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The highest second-round pick in our re-draft, DeAndre Jordan goes from being the actual No. 35 pick in 2008 to going fifth overall in this exercise. Jordan’s peak maybe wasn’t as impressive as other players from his draft class, but he did do enough to be a 1st Team All-NBA center once and a 3rd Team All-NBAer twice, though that in part had to do with how weak the center position was league-wide in the mid-2010s before the recent boon at the position. Still, Jordan was an elite defender and rebounder, as well as a monster above-the-rim finisher out of the pick-and-roll.
Actual position: No. 35
Career earnings: $162,940,691
Career stats: 9.0 ppg, 10.2 rpg, 1.5 bpg, 67.5 FG%, 15.4 3P%
No. 6 pick: Goran Dragic
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Another second-round success story from 2008, Goran Dragic was roughly an All-Star-level guard in his prime, which took place between his time with the Phoenix Suns and Miami Heat, even helping the latter reach the 2020 NBA Finals. Dragic was a poor man’s Westbrook, a player who could put his shoulder down and get to the rim against anyone, and one who was a beast in transition. Dragic also did well to develop his outside jumper and stop-and-pop midrange shooting, which really helped him extend his prime.
Actual position: No. 45
Career earnings: $152,467,157
Career stats: 13.3 ppg, 3.0 rpg, 4.7 apg, 45.9 FG%, 36.1 3P%
No. 7 pick: Serge Ibaka
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A three-time 1st Team All-Defense big man, Serge Ibaka was considered the best shot-blocker in the NBA for many years, a true terror for foes as a rim-protector. Ibaka was also able to develop his midrange and outside jumpers to help modernize his game when he was originally more just a play-finisher around the rim. Ibaka played an important role for the 2019 Toronto Raptors team that won a championship, too.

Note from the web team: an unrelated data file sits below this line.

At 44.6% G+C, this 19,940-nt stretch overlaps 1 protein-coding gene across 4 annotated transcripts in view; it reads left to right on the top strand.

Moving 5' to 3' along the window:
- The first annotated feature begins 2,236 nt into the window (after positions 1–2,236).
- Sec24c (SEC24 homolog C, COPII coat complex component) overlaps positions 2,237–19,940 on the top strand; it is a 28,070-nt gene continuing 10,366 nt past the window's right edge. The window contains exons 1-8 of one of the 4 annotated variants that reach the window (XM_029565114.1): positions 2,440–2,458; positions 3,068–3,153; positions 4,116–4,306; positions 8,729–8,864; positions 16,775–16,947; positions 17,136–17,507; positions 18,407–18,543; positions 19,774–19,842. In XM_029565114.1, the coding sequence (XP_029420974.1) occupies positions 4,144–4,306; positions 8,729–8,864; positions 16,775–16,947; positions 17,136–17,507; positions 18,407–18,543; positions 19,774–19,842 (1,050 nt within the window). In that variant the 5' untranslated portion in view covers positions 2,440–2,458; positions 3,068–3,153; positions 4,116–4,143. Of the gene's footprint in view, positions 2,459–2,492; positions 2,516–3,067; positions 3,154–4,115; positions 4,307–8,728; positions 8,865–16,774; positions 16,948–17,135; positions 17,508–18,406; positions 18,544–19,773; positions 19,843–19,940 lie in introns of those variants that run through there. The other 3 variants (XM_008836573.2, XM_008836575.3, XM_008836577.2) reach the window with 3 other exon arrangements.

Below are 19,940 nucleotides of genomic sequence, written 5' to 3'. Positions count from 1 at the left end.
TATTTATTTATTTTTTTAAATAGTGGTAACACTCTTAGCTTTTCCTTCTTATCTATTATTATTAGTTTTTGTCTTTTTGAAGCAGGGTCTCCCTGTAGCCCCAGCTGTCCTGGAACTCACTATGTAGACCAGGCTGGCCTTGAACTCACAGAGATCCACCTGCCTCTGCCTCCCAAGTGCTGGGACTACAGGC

Actual position: No. 24
Career earnings: $138,844,561
Career stats: 12.0 ppg, 7.1 rpg, 1.9 bpg, 51.3 FG%, 35.9 3P%
No. 8 pick: Eric Gordon
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Although Eric Gordon played just one year at Indiana, he did enough as a Hoosier by averaging nearly 21 points per game in college to warrant a No. 7 pick in the 2008 draft, a position he has pretty much lived up to in the NBA. Gordon was a very solid scorer, one who could get buckets from all three levels, though primarily from beyond the arc. He has never provided much outside of scoring but he was effective and efficient enough as a bucket-getter to stick it out in the NBA to this day.
Actual position: No. 7
Career earnings: $158,631,382
Career stats: 16.1 ppg, 2.4 rpg, 2.8 apg, 42.9 FG%, 37.1 3P%
No. 9 pick: Nicolas Batum
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Like Ibaka, Nicolas Batum was playing pro-level ball in Europe when he got drafted by the Houston Rockets, who then traded his draft rights for Darrell Arthur and Joey Dorsey, a move that doesn’t look great now in hindsight. Batum was a fantastic 3-and-D role-playing swingman in his prime, a player who could defend multiple positions and knock down open threes at a respectable enough rate. Like many other players from the 2008 class, Batum remains a serviceable player in the NBA to this day.
Actual position: No. 25
Career earnings: $168,137,820
Career stats: 10.7 ppg, 5.1 rpg, 3.4 apg, 43.7 FG%, 36.5 3P%
No. 10 pick: Danilo Gallinari